Tuesday, May 24, 2011


Bandleader, clarinetist, and writer Artie Shaw would have turned 101 on Monday. He was born May 23, 1910.

Artie was my mother's first cousin, and nephew of my grandfather, Moishe, to whom he attributed his great musical gift. Moishe was a house painter during the day, but his true love was singing. He was a cantor. Artie told me that no one in his immediate family could even carry a tune, and he was convinced that he was the genetic recipient of Moishe's great gift.

In his memoir, The Trouble with Cinderella, Artie bristled about being thought of as a musician. Playing music, to him, was a gig. The concept that anyone could have such a magnificent gift, and saw it only as a way to make money, fascinates me.

It was a childhood dream of mine to meet Artie. Thanks to the generosity of a music critic with whom I had a drink, I got a hold of Artie's phone number, and called him weeks before a memorial tribute to Allen Ginsberg was to be held in Westwood. We actually met face to face at the Ginsberg memorial.

From 2002 through the first part of 2004, I met with him several times at his home in Newbury Park, and will always be grateful to Artie's assistant, Larry Rose, for helping to facilitate those meetings, and for his graciousness.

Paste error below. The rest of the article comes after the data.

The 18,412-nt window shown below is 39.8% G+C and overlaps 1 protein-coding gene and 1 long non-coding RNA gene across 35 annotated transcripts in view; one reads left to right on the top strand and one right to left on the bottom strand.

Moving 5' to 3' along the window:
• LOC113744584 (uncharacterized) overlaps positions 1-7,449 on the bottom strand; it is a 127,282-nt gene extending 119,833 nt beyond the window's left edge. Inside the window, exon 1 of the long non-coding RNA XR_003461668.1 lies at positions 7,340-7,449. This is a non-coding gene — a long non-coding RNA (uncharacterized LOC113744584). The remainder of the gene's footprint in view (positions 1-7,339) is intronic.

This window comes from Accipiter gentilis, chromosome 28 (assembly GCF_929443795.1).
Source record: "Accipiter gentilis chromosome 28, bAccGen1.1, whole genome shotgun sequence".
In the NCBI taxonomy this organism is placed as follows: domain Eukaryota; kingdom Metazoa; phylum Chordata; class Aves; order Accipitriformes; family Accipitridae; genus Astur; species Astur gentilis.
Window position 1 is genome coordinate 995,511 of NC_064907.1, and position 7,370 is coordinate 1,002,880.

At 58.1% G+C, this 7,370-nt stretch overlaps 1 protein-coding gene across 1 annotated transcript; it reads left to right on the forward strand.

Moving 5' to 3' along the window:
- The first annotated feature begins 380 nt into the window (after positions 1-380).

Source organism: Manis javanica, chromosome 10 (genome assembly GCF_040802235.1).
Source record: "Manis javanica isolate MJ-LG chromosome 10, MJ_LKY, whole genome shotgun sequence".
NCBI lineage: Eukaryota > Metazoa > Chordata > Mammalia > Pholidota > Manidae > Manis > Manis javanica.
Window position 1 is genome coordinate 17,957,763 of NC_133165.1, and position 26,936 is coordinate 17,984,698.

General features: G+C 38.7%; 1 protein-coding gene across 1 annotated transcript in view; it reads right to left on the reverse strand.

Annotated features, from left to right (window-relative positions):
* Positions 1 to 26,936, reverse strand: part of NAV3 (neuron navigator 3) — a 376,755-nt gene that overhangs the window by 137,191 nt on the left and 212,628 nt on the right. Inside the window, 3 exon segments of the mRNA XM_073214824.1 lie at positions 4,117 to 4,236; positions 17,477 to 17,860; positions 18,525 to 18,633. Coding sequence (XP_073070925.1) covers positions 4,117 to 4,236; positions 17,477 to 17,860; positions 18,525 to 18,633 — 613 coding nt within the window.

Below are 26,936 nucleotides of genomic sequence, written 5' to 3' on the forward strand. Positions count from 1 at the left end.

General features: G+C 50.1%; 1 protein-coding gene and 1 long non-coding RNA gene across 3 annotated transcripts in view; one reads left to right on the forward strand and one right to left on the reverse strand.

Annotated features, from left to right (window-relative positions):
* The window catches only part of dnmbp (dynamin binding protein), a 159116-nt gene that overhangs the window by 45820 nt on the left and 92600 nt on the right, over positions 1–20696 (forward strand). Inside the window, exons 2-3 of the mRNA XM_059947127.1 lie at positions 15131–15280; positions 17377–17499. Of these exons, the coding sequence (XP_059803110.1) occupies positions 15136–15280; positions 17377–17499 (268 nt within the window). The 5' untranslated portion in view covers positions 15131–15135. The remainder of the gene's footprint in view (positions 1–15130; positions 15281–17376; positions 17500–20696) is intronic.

Some people you love without even talking to them. Artie was one of them. Oh, yes, I heard all the horror stories about his moodiness, and how nasty he could be, but I saw only warmth, affection, and comradery.

When I gave him a poem of mine,"Managing Gravity," to read, he finished and said only "What kind of mind could come up with that? Gravity as death's manager." Indeed, what kind of mind could understand that, Artie.

What kind of mind could come up with "Shoot for the moon--if you miss, you'll end up in the stars." You must have had a good aim, Artie, cause that's where you are where, like a comet, you raced through leaving a flash of light, and the kind of sound only angels dare to make.

Rock on, Artie, rock on!